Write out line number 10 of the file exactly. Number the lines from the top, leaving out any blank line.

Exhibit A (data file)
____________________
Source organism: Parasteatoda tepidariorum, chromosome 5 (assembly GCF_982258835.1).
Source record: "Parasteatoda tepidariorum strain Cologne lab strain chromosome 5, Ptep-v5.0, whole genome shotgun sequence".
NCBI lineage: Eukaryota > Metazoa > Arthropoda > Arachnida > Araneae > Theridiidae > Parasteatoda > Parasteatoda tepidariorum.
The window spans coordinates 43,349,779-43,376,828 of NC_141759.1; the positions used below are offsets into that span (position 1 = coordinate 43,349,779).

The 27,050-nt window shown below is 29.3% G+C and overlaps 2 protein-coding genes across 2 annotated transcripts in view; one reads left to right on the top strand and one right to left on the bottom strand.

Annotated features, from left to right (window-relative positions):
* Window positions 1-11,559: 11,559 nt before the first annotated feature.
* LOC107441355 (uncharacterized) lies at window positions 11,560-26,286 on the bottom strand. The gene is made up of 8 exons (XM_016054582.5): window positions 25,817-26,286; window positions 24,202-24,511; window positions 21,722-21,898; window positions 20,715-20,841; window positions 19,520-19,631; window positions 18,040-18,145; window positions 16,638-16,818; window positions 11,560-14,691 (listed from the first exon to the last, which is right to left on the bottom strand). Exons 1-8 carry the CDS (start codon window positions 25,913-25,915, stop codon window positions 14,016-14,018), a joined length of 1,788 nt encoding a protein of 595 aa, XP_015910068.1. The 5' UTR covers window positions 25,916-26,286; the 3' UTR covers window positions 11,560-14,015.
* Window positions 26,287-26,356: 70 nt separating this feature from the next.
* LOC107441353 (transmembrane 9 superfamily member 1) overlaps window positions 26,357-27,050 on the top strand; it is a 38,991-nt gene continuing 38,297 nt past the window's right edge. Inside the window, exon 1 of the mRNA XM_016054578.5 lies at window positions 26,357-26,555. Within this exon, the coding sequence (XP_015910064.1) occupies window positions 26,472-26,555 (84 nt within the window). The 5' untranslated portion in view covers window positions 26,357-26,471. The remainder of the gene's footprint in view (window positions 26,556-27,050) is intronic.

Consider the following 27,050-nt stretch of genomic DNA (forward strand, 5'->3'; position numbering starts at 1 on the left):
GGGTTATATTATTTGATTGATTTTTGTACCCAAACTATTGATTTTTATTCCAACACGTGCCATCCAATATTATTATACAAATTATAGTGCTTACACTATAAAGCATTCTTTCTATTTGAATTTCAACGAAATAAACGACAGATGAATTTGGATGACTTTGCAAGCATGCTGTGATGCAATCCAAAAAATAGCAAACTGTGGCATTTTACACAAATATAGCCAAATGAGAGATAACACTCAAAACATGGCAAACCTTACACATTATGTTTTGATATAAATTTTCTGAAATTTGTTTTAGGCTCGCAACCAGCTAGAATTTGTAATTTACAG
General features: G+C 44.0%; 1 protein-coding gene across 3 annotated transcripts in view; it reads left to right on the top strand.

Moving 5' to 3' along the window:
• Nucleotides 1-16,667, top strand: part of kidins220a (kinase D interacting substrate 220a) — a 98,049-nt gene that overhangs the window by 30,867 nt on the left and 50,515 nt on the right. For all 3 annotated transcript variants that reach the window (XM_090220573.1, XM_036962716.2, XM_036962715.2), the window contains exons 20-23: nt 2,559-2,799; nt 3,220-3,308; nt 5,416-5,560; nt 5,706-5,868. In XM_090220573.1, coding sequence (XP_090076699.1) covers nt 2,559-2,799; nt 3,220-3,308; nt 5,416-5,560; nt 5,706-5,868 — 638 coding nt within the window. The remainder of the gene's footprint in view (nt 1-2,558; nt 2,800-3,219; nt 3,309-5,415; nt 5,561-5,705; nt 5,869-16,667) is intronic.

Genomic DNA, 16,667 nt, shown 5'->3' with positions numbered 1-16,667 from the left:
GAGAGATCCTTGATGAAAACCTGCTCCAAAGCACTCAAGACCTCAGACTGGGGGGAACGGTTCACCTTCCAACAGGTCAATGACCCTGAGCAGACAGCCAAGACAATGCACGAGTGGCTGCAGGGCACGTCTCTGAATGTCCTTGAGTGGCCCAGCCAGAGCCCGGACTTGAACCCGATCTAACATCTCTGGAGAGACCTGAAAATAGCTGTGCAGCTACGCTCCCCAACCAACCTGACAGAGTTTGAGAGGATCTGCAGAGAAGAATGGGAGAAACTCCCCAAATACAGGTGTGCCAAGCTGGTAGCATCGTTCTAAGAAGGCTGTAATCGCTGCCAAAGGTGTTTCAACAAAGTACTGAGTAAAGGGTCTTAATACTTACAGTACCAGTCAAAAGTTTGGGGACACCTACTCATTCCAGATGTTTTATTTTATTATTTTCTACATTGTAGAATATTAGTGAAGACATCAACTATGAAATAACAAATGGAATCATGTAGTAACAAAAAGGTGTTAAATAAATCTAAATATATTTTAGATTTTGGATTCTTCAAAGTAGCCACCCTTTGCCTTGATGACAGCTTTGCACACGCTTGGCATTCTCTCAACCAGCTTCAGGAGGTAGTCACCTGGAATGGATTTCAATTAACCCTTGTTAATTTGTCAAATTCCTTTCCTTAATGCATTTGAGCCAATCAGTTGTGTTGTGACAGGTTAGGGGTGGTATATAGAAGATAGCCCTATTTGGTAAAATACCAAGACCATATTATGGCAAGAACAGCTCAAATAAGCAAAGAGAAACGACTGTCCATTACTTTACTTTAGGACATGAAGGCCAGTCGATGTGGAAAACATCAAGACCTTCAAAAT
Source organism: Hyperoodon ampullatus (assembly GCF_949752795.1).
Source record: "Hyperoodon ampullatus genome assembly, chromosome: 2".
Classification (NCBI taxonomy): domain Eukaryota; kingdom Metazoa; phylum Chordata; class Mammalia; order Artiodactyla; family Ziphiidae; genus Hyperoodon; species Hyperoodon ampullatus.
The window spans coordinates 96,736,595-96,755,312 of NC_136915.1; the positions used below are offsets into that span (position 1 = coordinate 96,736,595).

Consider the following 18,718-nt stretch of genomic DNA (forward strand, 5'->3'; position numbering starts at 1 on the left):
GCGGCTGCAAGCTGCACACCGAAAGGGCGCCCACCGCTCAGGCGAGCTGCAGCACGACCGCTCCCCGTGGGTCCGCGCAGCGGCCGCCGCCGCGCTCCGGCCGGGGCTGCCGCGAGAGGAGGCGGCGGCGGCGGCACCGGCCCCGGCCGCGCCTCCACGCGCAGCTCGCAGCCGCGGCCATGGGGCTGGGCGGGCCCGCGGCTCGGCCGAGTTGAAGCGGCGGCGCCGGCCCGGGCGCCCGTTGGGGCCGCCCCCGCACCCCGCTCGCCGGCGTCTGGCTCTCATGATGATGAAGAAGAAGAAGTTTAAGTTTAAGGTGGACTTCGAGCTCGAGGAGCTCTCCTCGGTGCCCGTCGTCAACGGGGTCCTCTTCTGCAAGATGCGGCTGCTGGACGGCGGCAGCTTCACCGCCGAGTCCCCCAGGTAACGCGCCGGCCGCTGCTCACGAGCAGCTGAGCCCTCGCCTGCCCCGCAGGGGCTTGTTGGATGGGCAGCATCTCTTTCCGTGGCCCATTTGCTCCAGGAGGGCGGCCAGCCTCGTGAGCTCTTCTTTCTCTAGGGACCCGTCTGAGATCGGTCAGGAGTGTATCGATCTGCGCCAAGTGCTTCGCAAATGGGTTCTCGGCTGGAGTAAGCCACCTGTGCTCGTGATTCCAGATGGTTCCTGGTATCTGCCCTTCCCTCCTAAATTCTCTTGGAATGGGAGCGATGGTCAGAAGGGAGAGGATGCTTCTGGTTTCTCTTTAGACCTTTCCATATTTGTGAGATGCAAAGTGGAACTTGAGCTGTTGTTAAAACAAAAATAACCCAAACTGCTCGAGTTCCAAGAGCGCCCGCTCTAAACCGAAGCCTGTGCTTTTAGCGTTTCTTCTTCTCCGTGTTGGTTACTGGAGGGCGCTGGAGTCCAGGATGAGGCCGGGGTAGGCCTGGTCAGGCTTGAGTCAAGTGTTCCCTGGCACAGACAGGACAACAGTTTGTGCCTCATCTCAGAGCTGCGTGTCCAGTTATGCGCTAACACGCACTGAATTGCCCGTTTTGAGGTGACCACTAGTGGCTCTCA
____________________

* LOC107441353 (transmembrane 9 superfamily member 1) overlaps window positions 26,357-27,050 on the top strand; it is a 38,991-nt gene continuing 38,297 nt past the window's right edge. Inside the window, exon 1 of the mRNA XM_016054578.5 lies at window positions 26,357-26,555. Within this exon, the coding sequence (XP_015910064.1) occupies window positions 26,472-26,555 (84 nt within the window). The 5' untranslated portion in view covers window positions 26,357-26,471. The remainder of the gene's footprint in view (window positions 26,556-27,050) is intronic.